In an article for the The New York Times, Benedict Carey examines the recent research that suggests that some of the received wisdom on study habits may be counter-productive:
In recent years, cognitive scientists have shown that a few simple techniques can reliably improve what matters most: how much a student learns from studying. […] But they directly contradict much of the common wisdom about good study habits, and they have not caught on.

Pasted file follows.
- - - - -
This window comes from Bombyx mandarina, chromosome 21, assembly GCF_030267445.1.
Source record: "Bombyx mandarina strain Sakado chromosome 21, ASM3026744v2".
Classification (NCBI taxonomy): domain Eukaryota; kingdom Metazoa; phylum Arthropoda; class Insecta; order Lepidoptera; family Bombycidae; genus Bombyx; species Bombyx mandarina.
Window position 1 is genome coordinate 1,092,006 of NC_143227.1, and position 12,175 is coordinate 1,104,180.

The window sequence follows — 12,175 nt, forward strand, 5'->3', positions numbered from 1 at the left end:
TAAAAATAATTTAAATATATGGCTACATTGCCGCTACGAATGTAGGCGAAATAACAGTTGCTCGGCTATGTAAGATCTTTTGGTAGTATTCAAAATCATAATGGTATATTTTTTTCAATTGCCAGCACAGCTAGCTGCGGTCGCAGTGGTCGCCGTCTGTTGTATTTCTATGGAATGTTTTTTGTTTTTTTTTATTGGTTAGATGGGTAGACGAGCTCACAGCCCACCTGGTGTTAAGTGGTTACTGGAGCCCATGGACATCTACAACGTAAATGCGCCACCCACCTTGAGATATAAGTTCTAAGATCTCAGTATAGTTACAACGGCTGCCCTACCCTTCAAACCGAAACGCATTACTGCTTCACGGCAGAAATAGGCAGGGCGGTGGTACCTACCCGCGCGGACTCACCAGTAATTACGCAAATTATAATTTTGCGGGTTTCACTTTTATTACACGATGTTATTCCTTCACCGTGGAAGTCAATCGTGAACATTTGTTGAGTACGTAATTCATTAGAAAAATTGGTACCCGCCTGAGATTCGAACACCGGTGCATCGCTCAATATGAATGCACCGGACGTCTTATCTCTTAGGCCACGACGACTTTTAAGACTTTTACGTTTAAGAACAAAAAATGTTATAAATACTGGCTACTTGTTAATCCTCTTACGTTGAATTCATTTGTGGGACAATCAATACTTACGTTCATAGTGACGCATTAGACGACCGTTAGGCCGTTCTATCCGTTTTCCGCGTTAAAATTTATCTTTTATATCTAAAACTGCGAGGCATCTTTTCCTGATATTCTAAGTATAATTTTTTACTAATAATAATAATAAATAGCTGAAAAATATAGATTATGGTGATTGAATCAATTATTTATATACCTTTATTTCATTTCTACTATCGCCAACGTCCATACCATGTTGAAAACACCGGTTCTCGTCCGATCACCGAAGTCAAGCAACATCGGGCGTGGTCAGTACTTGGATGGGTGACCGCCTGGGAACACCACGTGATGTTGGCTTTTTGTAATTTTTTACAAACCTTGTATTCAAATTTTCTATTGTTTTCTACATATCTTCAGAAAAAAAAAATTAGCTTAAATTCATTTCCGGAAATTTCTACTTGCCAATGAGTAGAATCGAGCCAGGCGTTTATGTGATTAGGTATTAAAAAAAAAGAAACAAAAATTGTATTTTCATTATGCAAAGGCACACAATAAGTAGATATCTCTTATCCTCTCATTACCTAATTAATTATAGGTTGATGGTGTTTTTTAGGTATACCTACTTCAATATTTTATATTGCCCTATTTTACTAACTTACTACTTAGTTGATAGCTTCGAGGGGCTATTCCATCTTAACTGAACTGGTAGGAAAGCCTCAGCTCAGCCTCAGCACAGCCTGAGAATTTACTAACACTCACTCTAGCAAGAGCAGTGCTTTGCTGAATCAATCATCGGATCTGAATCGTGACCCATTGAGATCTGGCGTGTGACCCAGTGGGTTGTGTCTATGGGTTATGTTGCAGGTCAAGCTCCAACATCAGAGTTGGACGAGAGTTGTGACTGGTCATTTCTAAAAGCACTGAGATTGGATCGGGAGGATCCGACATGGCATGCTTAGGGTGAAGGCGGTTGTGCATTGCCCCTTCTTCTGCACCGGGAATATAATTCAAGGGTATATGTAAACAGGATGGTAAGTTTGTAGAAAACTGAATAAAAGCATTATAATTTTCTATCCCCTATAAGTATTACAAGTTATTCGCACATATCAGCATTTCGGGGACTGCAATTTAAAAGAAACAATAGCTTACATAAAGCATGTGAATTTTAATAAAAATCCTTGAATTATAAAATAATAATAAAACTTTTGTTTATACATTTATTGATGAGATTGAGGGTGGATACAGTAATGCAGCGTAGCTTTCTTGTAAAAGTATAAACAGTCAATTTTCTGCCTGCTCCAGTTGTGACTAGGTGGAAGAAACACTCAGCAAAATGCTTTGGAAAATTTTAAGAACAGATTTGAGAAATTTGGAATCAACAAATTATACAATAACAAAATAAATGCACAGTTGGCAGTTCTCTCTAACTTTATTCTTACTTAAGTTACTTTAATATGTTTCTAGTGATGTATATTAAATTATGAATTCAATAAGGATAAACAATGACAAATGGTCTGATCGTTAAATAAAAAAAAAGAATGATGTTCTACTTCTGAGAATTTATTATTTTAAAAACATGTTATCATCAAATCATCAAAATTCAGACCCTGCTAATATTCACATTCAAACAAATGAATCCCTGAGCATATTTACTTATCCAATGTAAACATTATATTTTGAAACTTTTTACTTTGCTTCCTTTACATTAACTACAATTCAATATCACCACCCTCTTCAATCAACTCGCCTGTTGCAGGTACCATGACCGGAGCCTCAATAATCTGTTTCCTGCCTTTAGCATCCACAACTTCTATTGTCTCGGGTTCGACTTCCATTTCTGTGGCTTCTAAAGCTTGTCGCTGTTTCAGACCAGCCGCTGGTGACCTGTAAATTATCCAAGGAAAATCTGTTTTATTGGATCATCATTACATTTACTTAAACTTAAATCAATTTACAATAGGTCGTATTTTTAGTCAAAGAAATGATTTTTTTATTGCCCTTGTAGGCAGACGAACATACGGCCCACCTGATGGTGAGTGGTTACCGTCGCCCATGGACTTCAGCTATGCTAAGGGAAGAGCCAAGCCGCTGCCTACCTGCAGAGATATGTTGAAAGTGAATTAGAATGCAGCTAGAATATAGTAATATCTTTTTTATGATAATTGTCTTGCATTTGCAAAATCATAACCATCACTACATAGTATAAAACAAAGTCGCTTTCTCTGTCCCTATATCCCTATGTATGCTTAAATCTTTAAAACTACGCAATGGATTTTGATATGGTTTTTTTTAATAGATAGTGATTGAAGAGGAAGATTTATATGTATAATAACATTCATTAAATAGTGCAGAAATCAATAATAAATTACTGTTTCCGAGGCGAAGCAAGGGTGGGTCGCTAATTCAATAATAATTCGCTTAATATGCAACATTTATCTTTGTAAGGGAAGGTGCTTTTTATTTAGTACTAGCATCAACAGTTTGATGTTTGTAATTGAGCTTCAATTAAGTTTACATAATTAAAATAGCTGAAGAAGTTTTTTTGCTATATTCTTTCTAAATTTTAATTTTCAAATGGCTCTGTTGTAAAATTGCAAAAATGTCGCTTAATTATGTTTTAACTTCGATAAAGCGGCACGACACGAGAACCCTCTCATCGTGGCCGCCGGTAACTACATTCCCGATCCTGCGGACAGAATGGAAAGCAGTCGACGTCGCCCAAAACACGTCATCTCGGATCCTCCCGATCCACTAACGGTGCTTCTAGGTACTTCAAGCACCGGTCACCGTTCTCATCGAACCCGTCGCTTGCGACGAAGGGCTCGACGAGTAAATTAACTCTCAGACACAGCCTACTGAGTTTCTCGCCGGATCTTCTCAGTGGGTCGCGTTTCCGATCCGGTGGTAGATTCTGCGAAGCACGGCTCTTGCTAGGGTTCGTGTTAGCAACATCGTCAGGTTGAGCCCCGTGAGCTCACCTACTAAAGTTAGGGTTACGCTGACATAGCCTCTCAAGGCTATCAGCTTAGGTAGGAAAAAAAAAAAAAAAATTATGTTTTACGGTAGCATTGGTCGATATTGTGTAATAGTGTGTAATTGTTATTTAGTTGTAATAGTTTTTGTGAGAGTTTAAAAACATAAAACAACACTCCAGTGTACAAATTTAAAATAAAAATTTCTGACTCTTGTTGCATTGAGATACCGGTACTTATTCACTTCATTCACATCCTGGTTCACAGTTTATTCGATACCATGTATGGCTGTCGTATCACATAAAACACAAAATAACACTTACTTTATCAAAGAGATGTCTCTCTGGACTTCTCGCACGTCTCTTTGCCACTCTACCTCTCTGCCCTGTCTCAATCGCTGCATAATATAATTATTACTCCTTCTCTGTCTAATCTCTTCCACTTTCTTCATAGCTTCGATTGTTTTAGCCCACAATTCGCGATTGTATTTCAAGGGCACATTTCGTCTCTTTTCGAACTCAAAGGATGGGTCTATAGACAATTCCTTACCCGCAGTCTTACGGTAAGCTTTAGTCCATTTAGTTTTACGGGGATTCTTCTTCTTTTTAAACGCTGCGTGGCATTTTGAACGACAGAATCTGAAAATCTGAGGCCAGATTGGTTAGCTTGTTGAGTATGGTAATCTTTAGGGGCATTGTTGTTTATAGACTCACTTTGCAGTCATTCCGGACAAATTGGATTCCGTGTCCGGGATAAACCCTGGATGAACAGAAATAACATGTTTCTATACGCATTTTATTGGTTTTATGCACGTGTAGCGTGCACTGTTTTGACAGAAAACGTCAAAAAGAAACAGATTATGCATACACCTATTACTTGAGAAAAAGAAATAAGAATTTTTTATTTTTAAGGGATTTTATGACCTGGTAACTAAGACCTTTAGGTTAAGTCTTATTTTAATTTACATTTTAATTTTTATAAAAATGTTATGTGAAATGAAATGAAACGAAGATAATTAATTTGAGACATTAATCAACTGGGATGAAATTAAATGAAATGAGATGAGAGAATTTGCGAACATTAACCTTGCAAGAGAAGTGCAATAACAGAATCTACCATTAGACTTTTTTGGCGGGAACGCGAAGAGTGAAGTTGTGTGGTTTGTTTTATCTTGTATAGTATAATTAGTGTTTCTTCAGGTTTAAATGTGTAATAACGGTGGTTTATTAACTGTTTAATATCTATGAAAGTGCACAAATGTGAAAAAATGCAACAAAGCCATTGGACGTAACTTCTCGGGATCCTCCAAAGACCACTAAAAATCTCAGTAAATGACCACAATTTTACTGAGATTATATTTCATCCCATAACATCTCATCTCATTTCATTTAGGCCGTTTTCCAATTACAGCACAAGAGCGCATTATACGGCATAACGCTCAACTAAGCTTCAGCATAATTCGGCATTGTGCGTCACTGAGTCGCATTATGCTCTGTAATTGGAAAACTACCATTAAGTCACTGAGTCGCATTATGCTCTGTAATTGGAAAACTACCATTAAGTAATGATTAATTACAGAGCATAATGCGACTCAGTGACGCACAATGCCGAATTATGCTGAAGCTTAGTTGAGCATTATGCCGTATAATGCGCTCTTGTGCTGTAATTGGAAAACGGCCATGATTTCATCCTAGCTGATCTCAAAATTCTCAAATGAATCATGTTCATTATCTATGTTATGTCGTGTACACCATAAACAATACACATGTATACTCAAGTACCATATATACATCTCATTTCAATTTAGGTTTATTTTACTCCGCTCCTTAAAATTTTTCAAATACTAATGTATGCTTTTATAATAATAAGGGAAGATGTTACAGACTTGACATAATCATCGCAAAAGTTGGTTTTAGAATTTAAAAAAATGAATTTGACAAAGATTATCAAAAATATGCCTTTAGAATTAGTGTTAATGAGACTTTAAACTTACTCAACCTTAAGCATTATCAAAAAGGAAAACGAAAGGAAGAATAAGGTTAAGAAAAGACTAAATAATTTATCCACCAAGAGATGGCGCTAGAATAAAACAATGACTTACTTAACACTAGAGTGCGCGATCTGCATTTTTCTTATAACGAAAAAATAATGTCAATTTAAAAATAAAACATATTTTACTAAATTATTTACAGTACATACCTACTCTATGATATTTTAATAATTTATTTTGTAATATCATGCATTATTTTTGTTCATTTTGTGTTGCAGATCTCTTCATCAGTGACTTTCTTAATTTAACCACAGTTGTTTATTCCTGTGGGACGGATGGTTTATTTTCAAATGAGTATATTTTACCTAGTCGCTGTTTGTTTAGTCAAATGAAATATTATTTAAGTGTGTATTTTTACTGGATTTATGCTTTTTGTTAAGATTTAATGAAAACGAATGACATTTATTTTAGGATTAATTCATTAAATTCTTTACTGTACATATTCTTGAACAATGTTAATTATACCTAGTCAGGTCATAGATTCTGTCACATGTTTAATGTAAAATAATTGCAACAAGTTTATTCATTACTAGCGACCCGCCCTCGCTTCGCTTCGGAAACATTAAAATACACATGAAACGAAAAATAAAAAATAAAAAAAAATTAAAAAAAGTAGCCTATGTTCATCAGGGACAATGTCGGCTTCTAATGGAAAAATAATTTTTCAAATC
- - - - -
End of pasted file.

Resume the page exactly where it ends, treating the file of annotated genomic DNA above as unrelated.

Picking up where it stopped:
For instance, instead of sticking to one study location, simply alternating the room where a person studies improves retention. So does studying distinct but related skills or concepts in one sitting, rather than focusing intensely on a single thing.
(from “Forget What You Know About Good Study Habits,” published September 6, 2010, retrieved September 8, 2010.)